As I said at the time, the concern was that a veiled woman could provide photo ID but not have to show her face, rendering the photo ID pointless. And the proposed remedy was to allow a veiled woman to provide non-photo ID but force her to show her face, rendering the unveiling pointless. Pointless, that is, if the goal was actually to ensure Canadians’ unveiled faces are matched with photo ID before they vote. Unfortunately for all of us, the goal was nothing more than to capitalize on a hot-button issue.

The last sentence of this quote – that the panic around this topic was less about actual worries about voter fraud than it was about “capitaliz[ing] on a hot-button issue” – highlights, for me, the most disturbing part of this whole thing.  I followed a lot of the media hype around it in the fall, and much of it seemed to be from people worried that Muslims were taking over Canada’s political systems and forcing Elections Canada to allow them to vote with faces covered, despite a total lack of evidence that any of this was coming from Muslims, as well as the fact that the absence of a requirement of photo identification was part of the existing laws and not some concession being made to Muslim communities (who, again, had not even asked for any such concession.)  The comments on some of the news articles were even worse; women in niqab were portrayed as dangerous and untrustworthy, and as a foreign threat, despite the fact that, as voters, the women in question are necessarily Canadian citizens.

To be honest, if photo ID was required for all voters, I probably would not have a problem with everyone being required to actually show their faces in order to confirm their identities (although I would hope that this would be done in conditions that everyone would be comfortable with.)  However, considering that this is not the case, and that the hype around this issue has only served to paint Muslim Canadians as threatening and as non-Canadians, I am, like Chris Selley, “thrilled to see this ugly chapter in Canadian politics closed.”


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I wrote a little while ago about the media coverage of the Toronto sexual assault case in which the female complainant was ordered by the presiding judge, Justice Norris Weisman, to remove her niqab while testifying.  At the time that I posted my earlier article, hearings were underway in Ontario’s Superior Court to appeal the judge’s decision requiring her to testify with her face visible.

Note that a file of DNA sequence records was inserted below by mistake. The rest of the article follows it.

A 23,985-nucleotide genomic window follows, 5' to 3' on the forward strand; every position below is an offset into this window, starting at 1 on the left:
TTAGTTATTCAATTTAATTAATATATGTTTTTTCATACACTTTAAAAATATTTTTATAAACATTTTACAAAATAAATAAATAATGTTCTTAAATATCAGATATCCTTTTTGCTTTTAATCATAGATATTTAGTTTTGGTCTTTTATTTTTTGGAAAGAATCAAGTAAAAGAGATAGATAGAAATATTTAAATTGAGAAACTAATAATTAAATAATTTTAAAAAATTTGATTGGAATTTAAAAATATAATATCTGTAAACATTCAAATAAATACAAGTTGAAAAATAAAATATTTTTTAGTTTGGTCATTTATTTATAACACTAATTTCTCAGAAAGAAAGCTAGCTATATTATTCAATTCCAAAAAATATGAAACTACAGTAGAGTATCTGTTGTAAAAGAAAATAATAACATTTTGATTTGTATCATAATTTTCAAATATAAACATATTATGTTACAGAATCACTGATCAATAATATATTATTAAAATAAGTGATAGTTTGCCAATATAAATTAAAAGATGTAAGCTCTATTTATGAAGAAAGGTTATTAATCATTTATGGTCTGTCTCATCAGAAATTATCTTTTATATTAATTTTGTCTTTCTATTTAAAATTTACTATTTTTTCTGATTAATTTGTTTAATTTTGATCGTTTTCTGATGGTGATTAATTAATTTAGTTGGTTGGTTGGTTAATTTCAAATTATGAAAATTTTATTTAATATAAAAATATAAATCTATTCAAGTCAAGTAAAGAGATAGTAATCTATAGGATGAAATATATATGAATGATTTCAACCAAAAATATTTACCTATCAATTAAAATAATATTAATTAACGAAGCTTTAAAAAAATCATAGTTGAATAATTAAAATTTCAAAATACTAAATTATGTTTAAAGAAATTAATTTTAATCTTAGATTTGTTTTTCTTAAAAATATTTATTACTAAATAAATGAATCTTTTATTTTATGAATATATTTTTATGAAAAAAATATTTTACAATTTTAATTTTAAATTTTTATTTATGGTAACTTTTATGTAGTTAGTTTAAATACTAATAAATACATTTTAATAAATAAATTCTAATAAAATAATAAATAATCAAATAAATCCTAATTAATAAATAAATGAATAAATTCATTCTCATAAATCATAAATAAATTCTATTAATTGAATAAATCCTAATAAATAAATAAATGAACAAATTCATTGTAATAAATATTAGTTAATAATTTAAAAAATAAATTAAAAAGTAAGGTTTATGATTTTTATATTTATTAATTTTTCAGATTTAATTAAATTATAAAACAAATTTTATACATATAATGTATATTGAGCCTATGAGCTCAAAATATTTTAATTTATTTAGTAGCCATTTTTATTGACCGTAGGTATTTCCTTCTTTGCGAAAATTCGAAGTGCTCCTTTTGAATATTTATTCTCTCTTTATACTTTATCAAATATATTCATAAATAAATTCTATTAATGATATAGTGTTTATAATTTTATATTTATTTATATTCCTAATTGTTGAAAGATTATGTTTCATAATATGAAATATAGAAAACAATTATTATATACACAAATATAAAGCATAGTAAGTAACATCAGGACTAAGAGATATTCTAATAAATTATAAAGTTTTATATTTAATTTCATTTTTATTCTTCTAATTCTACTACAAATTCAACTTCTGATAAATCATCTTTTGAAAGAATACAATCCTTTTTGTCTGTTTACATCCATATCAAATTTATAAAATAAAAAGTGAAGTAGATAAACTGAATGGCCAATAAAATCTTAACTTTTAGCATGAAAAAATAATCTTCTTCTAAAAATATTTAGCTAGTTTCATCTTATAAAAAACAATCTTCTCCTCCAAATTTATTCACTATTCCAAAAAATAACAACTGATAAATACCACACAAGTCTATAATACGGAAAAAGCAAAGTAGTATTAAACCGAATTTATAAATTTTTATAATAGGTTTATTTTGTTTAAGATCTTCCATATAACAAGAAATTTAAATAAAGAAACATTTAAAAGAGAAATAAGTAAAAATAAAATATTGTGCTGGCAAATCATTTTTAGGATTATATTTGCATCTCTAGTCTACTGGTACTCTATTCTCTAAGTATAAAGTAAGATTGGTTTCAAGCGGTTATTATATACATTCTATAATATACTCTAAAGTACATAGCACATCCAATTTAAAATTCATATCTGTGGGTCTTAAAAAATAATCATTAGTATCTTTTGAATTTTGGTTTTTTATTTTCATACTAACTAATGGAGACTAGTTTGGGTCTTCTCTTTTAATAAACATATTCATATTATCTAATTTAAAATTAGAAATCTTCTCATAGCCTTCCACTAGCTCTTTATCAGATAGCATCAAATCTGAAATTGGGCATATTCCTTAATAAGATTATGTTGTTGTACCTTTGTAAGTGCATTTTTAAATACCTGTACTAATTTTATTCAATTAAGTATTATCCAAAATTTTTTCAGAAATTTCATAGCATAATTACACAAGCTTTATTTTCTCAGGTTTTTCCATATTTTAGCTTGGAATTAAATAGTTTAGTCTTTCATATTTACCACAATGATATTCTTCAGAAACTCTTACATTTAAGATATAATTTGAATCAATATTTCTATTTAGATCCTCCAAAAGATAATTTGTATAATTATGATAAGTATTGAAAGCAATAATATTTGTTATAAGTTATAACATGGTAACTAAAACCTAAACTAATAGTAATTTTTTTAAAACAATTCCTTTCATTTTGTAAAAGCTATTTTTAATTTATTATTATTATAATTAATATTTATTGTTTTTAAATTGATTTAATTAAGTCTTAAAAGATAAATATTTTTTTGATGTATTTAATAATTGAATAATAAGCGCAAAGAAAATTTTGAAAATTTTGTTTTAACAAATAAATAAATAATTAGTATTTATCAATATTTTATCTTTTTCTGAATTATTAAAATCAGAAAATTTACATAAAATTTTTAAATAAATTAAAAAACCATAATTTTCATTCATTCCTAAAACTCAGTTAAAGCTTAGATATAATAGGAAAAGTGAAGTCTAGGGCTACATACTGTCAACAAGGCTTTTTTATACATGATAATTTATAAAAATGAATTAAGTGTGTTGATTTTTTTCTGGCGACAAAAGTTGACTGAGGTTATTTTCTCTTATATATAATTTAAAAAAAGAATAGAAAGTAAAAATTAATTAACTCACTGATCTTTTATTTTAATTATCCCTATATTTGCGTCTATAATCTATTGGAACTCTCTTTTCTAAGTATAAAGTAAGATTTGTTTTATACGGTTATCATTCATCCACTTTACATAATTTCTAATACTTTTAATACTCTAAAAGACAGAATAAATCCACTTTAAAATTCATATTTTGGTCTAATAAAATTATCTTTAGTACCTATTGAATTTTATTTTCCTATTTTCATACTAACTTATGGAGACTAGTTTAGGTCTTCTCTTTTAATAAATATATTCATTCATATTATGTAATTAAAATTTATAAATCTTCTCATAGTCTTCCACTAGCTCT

Last week, the decision of this latest hearing was released, and made its way through Canadian media.

The ruling is far from clear-cut, and will likely result in even more hearings.  In short, as I understand it, the Superior Court Justice, Frank Marrocco, ruled that it is indeed within Weisman’s jurisdiction to ask the complainant to remove her niqab.  However, he also dismissed Weisman’s original decision, ruling that it was made without sufficient consideration of the issues involved, regarding both the complainant’s religious beliefs and the implications of her face covering for the court case.  In other words, although he does have the hypothetical authority to force her to remove her face covering, if need be, the decision that the removal of the niqab in this case was necessary may not have been the right one, and needs to be re-examined.

From my not-a-legal-scholar perspective, this decision seems to make sense.  It allows for the trial judge to step in if they truly feel that justice will be obstructed, but also emphasises the rigourous scrutiny that needs to be exercised in order to make that call.  It will be interesting to see what kinds of precedents this might set, and whether appropriate attention is actually given in practice to religious and cultural concerns, but the decision seems to respond (at least in theory) to some of the issues raised by both sides, in terms of religious freedoms as well as due process.